Advertising in Thailand has rapidly grown into a full-blown entertainment genre, packed with cultural cues, developed narratives, and deep messaging, as in this example from CP All, which runs 7-Eleven stores in Thailand. Leading international firms have flocked to the capital to open offices and embrace these eager consumers, delivering over-the-top, emotional, and downright hilarious content that is only semi-aligned with any specific product.
To understand the effectiveness of Thailand’s bold advertising strategy, we first must appreciate the country’s rich, tradition-laden culture and history. Economically, Thailand is considered a developing country, but in the past decade, it has launched into an age of modernity. Bangkok has become an international commercial hub. Consumers have more disposable income than ever before, but they are not typically loyal to any particular brands—they’re still unfamiliar with many of them—and they value their freedom of choice. This mindset makes Thais dream consumers for advertising agencies, who can use humor, culture, tragedy, and other emotional cues to attract attention to a product, thereby increasing its commercial value.
Thailand’s recent history has made the advertising evolution possible as well. The government amended its constitution in 1997 to include freedom of speech, which changed the media dynamic in Thailand altogether. While journalists still struggled with some censorship—particularly concerning criticism of the monarchy or government—the advertising industry found its roots in this environment. Then in 2001, Prime Minister Thaksin Shinawatra limited freedom of expression yet again. His control of advertising budgets through his own, expansive personal network meant that only media supportive of the government would be awarded budgets. The 2014 military coup restricted free speech further under the National Council for Peace and Order (NCPO). The nascent industry responded by appealing to consumers in its own, uncontroversial way, through feeding a consumer appetite by appealing to humor and drama, as in the video above.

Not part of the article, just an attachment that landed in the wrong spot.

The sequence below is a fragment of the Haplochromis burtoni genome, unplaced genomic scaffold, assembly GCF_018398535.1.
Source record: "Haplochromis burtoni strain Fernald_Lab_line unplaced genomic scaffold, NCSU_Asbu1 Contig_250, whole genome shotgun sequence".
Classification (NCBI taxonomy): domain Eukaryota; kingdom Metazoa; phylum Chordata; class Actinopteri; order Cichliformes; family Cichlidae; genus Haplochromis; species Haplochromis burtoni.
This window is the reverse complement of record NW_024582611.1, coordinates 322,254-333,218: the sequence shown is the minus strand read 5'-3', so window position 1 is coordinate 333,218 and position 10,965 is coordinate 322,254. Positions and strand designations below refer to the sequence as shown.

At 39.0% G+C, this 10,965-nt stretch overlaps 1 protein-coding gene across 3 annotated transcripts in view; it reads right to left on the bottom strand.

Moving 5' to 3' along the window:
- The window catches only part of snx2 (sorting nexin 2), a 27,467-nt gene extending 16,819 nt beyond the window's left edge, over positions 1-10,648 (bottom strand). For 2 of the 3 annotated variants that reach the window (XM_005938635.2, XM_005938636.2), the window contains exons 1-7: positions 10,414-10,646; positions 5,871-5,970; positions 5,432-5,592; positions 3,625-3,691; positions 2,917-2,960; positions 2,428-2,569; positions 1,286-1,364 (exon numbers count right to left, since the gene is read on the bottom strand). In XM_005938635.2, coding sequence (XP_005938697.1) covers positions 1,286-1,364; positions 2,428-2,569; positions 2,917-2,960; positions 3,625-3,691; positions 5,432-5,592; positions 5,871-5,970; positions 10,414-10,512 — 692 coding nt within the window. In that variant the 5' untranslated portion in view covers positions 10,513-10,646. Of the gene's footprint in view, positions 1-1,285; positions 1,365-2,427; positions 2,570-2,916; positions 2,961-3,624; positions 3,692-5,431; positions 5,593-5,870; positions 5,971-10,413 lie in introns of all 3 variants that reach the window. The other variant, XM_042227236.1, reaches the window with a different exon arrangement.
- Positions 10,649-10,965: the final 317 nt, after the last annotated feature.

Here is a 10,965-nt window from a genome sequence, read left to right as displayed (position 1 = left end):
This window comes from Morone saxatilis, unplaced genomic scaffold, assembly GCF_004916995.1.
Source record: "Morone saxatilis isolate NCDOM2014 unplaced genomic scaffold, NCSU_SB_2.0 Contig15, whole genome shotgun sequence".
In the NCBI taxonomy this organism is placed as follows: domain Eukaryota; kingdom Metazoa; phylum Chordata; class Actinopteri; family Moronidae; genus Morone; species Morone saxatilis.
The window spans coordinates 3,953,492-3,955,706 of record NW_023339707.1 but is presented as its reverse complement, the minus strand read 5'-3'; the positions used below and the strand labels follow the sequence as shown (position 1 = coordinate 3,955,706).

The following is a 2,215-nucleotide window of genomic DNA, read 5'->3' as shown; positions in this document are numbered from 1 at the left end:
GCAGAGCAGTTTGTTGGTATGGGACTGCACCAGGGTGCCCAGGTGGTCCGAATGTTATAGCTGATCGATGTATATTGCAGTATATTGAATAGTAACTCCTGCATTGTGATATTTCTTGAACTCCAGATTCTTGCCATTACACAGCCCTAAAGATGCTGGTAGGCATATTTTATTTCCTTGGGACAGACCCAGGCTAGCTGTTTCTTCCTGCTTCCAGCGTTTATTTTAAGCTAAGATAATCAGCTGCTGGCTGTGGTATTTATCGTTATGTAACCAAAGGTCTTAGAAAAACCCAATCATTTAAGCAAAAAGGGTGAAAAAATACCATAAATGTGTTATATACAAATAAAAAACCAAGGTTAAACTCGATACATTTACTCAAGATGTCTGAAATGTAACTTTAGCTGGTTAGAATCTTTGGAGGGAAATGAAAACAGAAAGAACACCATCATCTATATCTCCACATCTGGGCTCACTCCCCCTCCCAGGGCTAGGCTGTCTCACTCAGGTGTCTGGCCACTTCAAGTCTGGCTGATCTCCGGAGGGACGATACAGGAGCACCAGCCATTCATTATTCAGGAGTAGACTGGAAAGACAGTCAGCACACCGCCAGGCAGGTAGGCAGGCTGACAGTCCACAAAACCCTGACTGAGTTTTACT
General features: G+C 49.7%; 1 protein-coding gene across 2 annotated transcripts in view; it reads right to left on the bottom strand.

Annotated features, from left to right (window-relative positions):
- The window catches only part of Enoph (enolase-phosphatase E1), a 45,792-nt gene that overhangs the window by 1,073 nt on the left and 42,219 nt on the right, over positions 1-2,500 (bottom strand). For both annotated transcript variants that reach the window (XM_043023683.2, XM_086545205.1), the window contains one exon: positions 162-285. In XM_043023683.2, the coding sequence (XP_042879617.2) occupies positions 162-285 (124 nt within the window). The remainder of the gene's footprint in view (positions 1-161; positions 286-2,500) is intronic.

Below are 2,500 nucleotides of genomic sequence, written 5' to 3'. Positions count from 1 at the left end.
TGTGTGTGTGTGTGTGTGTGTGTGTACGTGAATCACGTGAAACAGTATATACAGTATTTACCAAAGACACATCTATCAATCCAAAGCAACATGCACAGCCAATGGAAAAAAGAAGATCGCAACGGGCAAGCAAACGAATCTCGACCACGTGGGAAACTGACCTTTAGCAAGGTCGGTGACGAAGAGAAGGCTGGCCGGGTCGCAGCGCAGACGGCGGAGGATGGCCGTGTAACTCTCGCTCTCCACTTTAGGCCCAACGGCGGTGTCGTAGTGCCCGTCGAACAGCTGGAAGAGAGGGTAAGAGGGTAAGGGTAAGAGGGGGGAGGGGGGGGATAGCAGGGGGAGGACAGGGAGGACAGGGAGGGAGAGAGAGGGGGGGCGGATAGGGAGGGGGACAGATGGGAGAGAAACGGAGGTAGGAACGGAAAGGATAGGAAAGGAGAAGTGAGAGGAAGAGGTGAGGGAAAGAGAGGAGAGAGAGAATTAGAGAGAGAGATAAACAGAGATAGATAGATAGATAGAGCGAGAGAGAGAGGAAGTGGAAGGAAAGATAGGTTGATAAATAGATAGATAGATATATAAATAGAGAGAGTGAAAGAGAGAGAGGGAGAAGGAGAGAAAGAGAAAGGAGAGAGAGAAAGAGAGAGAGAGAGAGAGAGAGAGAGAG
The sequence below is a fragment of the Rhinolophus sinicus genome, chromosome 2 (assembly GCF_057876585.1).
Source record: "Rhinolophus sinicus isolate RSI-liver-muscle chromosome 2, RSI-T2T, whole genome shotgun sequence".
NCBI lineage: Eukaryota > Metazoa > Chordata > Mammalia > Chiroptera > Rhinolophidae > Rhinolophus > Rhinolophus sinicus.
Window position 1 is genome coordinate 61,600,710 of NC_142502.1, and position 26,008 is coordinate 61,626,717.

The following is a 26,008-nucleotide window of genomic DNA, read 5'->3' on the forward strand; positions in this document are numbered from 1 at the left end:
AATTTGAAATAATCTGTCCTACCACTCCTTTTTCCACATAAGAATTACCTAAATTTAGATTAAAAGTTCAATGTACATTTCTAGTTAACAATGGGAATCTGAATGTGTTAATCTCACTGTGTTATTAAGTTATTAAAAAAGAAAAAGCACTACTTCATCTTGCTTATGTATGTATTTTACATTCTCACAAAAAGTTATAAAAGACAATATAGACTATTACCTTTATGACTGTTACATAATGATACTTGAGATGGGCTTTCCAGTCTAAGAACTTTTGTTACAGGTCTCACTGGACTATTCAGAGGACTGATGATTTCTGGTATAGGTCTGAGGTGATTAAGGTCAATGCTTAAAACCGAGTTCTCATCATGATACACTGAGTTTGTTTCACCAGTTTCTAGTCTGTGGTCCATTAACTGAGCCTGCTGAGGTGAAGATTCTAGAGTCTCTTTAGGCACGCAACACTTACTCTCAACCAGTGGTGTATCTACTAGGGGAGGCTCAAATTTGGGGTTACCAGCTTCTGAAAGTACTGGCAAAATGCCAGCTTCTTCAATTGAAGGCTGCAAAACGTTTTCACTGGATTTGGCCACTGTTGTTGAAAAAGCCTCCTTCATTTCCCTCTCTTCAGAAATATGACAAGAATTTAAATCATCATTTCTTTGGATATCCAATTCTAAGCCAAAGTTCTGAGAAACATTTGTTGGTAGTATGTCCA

Today, some of the restrictions have gradually lifted—although criticism of the government is still closely censored—and advertisements now deliver commentary on topics dear to Thai culture, like overcoming personal challenges, the importance of family, community, and personal sacrifices. The local advent of online entertainment generated even more opportunity for advertisers, as many governmental restrictions do not yet extend to the Internet, and online content is often locally considered more credible than state-sponsored news sources. Plus, Thailand leads the world in mobile Internet use, since 70 percent of Thais own smartphones. Digital media has become ubiquitous to citizens’ everyday lives, and they’re eager to be entertained for five minutes (or even fifteen) at a time during their daily commute.
This Internet revolution has completely energized Thai advertisers, who now depend less on state-controlled Thai TV, and produce their spots in efforts to elicit a viral response. Narratives, like the advertisements by 7-Eleven, are more complex and feature top celebrities, production value is higher than ever, and plotlines often border on the controversial; the Asian markets savor it all. The industry has evolved from simply selling products to Thai consumers, to entertaining the masses in far-flung places like China, Japan, and even the United States. As restrictions continue to abate and audiences grow, experts predict new trends will emerge, like engaged mobile campaigns and personalized content. What’s unlikely to change, however, are the cultural elements that make these advertisements uniquely Thai, and their ability to tug at our heartstrings in one moment, and make us laugh out loud in the next.